EDUCATIONAL FUN: This year's Capricorn Caves Fossil Open Day will offer plenty of fun for the entire family on Saturday from 9am.
EDUCATIONAL FUN: This year's Capricorn Caves Fossil Open Day will offer plenty of fun for the entire family on Saturday from 9am. Ann Augusteyn

Discover fossils of creatures from Rocky's past this weekend

CAPRICORN Caves invites you to our free fossil open day event on Saturday, June 22, with many exciting activities this year.

Come along and help palaeontologists discover the fossils of creatures that roamed Rockhampton over half a million years ago.

Palaeontologists are studying the bones and teeth of these extinct species, including giant beasts called megafauna, to piece together the fossil history of The Caves region.

If you love science, ever wanted to be a palaeontologist, or discover a fossil for the very first time, then this is your chance to be a citizen scientist for the day.

Youngsters dig for fossils at Capricorn Caves.
Youngsters dig for fossils at Capricorn Caves. Ann Augusteyn

It's a rare opportunity to get your hands dirty to dig, sieve and sort for real fossils from unprocessed cave deposits.

Real palaeontologists and palaeo-guides from Queensland Museum, Monash University, Museums Victoria and Capricorn Caves will be on hand to help identify the fossils as you find them.

You just might discover a fossil bone or tooth, or even a species, new to science!

Over the years thousands of people have been working through the tonnes of fossil-rich cave earth, adding new specimens and species to a catalogue of over 160 different species so far found.

"Citizen science is helping us to map the prehistory of Australia's unique animals through time,” Rochelle Lawrence said.

In 2017, a lower molar from the pygmy marsupial "lion”, Thylacoleo hilli, was found, making it the first time a molar of this megafauna species had been discovered.

Thylacoleo hilli is an extinct carnivorous marsupial that lived on the ground and in the trees of an ancient rainforest 500,000 years ago.

Just last year another mystery tooth was found that could not be recognised at first by palaeontologists.

Palaeontologists Dr Scott Hocknull (Queensland Museum) and Rochelle Lawrence (Capricorn Caves), have recently investigated the tooth at the Queensland Museum and are excited to announce that it also belonged to Thylacoleo hilli.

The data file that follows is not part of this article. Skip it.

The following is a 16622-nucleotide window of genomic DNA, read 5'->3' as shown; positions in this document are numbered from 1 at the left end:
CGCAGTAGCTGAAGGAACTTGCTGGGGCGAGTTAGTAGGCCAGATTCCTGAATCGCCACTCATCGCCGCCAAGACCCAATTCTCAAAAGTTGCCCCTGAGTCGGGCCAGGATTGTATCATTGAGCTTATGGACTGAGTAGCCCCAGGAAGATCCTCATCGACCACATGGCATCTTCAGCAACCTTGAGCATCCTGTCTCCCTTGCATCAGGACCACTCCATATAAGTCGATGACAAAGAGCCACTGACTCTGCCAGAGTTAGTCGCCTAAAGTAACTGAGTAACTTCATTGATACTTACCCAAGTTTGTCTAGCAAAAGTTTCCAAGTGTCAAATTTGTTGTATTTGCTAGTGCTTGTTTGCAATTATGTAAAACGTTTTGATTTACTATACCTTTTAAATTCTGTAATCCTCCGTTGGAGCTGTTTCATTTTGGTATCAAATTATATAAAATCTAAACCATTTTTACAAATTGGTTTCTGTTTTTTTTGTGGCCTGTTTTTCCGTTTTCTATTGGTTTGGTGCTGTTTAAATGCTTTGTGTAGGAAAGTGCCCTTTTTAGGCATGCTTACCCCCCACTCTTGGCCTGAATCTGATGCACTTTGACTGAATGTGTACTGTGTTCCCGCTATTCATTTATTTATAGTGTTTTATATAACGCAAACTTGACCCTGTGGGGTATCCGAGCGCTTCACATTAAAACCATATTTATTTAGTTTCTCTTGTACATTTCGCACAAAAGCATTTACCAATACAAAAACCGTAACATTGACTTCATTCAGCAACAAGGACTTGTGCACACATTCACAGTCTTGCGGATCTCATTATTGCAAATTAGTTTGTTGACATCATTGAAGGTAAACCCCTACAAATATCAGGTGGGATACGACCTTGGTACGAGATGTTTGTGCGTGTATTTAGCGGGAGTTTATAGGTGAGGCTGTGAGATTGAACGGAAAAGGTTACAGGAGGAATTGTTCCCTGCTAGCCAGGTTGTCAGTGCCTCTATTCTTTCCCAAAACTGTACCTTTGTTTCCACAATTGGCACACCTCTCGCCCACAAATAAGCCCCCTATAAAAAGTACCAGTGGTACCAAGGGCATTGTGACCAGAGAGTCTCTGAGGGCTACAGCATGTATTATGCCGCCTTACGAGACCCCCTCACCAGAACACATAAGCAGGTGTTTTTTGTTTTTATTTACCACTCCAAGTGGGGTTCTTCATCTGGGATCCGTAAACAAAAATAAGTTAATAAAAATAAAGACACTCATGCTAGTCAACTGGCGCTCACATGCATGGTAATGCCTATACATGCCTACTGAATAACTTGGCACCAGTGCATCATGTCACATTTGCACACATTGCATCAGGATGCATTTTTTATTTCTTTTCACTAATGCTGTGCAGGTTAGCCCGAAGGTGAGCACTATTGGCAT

"This is a great addition to discoveries from last year and is helping us to better understand this peculiar group of apex predators that once lived in our rainforests,” Dr. Hocknull said

Other exciting rare finds from last year include the remains of the world's smallest kangaroo, a totally new species yet to be scientifically named.

It is related to the living pademelon kangaroos you see in rainforests today but smaller than a rabbit.

"We have affectionately nicknamed this kangaroo, "Mini-roo”, a tiny little kangaroo that was so small that owls would have been able to hunt it,” Dr. Hocknull said.

"These discoveries made by our citizen scientists are new to science and we are always excited to see what is going to pop up with the next bag of finds,” said Rochelle Lawrence.

The fossil finds made on the day are taken to the Geosciences fossil collections at the Queensland Museum to be cleaned, processed and studied by palaeontologists.

One recent discovery from the fossil deposit has perplexed the palaeontologists.

"We have discovered a large claw that is unlike any other we have found before.

"We are still working on what this claw belongs to so hopefully more remains of this creature will be discovered during the fossil open day,” Dr. Hocknull said.

This year's event will feature a range of activities from creature clay-making and colouring in to prehistoric temporary tattoos.

Little Aussie Encounters provides the opportunity to interact and learn about some of our living native species.

Rocky Instincts will be demonstrating a range of cultural skills including bush survival and fire making.

Dr Koo Koo will be presenting fun science-based activities including slime making, volcanos and lava lamps.

Don't forget to bring some money for the sausage sizzle with 100% of the proceeds going towards the The Caves Rural Fire Brigade who worked tremendously hard to battle our recent fires.

Rockhampton Regional Library will also be engaging the imagination with storytelling while 4RO will be broadcasting live from the caves.

Also, don't forget to check out Queensland Museum's exciting Endangered and Extinct display.

Free cave fossil tours for kids accompanied by a paying adult will also be available, but be sure to book in advance to avoid disappointment.

The fossil tour takes you back in time to uncover the secrets entombed in the caves.

See fossil skeletons of strange marine creatures that lived before the time of the dinosaurs.

Discover the tiny creatures and megafauna that roamed an ancient rainforest of The Caves region hundreds of thousands of years ago.

Visit a working palaeontology excavation and see how millions of tiny bones have filled a cave chamber over thousands of years.

Walk through our dry rainforest and spot life-sized creatures from our killer pygmy marsupial lion to a giant venomous goanna and our very own big-eyed, bushy-tailed rabbit rat scientifically named after the Capricorn Caves.

To find out more information, check out the Capricorn Caves Facebook page.



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